Lightfoot, Kelly tout gun safety legislation, though admit it may not have prevented Highland Park parade massacre
The Bipartisan Safer Communities Act, among other things, enhances background checks for gun buyers age 18 to 21. and encourages states to enact “red flag” laws that can allow firearms to be temporarily confiscated from people deemed dangerous.
Mayor Lori Lightfoot and U.S. Rep. Robin Kelly, D-Ill., on Tuesday touted passage of the most sweeping federal gun safety legislation in 30 years — without knowing whether any of its provisions would have prevented Monday’s massacre at Highland Park’s Fourth of July parade.
The Bipartisan Safer Communities Act enhances background checks for gun buyers age 18 to 21. It also encourages states to enact “red flag” laws that could allow temporarily confiscating guns from dangerous people.
The sweeping law provides hundreds of millions of dollars for mental health and school safety and imposes stricter penalties on gun trafficking and straw purchases of guns — ”two of the things that plague us most in Chicago,” Lightfoot said.
“You can literally walk across the border and, if you’ve got the money, you can buy military-grade weapons in any quantity that you want. And we see that happening every single day. The result is chaos and heartache in our streets,” the mayor told a news conference at Aunt Martha’s Southeast Chicago Community Health Center, 3528 E. 118th St.
“With this legislation, straw purchasing is now a federal crime. A critically important step. Gun trafficking is now a free-standing offense for the first time in federal law. It’s a crime to dispose of a gun to an individual that you know is prohibited from purchasing one.”
Amid what Lightfoot calls a post-pandemic “explosion” in domestic violence, the legislation also closes what’s became known as the “boyfriend loophole.”
No longer are individuals convicted of domestic violence barred from having guns only if their crimes were committed against spouses or partners with whom they had children. The five-year ban on gun ownership also extends to those with a “continuing serious relationship of a romantic or intimate nature.”
Kelly was asked which, if any, of those safeguards would have stood a chance at preventing Monday’s attack.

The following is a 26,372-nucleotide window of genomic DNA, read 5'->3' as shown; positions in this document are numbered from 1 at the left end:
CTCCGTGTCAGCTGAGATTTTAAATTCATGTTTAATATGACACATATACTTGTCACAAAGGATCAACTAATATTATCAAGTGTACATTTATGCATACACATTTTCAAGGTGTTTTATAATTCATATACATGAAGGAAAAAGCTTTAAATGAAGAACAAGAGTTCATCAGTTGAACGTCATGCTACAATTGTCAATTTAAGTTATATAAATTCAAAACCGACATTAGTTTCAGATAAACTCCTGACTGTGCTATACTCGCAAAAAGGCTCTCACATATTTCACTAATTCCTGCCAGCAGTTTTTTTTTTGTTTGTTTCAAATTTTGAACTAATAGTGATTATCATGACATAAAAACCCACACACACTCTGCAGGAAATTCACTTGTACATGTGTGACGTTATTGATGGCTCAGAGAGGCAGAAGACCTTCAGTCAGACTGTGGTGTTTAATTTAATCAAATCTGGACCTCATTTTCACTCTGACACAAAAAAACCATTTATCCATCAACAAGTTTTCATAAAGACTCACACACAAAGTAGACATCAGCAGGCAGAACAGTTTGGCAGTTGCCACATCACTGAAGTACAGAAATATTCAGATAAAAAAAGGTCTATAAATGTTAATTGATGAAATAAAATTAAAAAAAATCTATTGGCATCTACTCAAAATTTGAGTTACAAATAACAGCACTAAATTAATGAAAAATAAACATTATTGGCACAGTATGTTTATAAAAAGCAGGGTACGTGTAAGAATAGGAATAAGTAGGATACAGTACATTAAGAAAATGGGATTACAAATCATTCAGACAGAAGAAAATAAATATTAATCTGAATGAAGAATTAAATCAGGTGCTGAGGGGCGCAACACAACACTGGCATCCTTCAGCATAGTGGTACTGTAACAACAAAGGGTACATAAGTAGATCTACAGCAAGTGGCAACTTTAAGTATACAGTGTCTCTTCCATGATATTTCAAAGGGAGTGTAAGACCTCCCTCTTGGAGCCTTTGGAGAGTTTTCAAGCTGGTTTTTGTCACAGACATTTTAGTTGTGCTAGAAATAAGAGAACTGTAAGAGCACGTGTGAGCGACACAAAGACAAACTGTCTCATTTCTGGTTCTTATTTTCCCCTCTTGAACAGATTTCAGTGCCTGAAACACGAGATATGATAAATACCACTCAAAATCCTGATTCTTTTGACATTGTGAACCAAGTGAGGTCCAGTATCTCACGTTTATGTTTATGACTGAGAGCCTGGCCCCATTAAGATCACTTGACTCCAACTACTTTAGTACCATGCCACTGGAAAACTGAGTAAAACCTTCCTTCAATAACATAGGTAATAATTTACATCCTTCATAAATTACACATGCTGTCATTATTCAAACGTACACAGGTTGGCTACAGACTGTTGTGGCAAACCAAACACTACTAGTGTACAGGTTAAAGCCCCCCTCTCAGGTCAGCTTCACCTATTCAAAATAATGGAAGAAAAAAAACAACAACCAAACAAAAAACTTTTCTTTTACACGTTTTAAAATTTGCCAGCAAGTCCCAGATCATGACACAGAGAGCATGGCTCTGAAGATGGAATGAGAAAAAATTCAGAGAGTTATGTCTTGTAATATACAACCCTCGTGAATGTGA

Police have arrested 21-year-old Robert Crimo III. They said the gun used was an AR-15-style semiautomatic rifle, legally purchased by Crimo, and that the attacker fired from a rooftop into the crowd of parade spectators, killing 7 people and wounding dozens more.
“I don’t know if there could have been red-flag issues…that could have tagged him,” Kelly said of Crimo. Police did not, however, say exactly where or when the gun was purchased.
“There’s enhanced background checks. I don’t know what his mental state is. So maybe the red flag laws would have helped. I don’t know his whole story, so I’m not sure,” Kelly said.
“And it depends on when he purchased the gun. He could have been 18, 19, 20 or 21. ... So there would have been extra vetting for him to get the gun.”
Kelly bristled at the suggestion that the new law would have made no difference at all.
“People always say what you say. But we know, if you look across the United States, that these laws would have helped save lives. Maybe not in one particular case or another. But, in general, we know that these laws will save lives,” she said.
Lightfoot acknowledged “some have criticized” the hard-fought legislation and “said it’s not enough.”
But, she said: “After 30 years of futility, we’ll take this step forward.”
The Rev. Michael Pfleger, the crusading pastor of St. Sabina Catholic Church, called the bill a “great beginning,” but argued nothing will change until Congress approves “comprehensive universal background checks across this country,” closes the gun show loopholes and cuts off the pipeline of guns flowing freely into Chicago from Indiana.
Rev. Pfleger admonished the “self-righteous, fake righteous senators who are so strong about speaking about right-to-life, so concerned about getting a child born, then the hell with them once they get born.”
“The doctors down in Texas said they used DNA to identify the children because their faces were blown up. The doctor in Highland Park said: ‘These bodies were literally blown up that were killed.’ Where’s your right-to-life? Where’s your conscience? Where are you saying, ‘We’ve got to protect human life’?”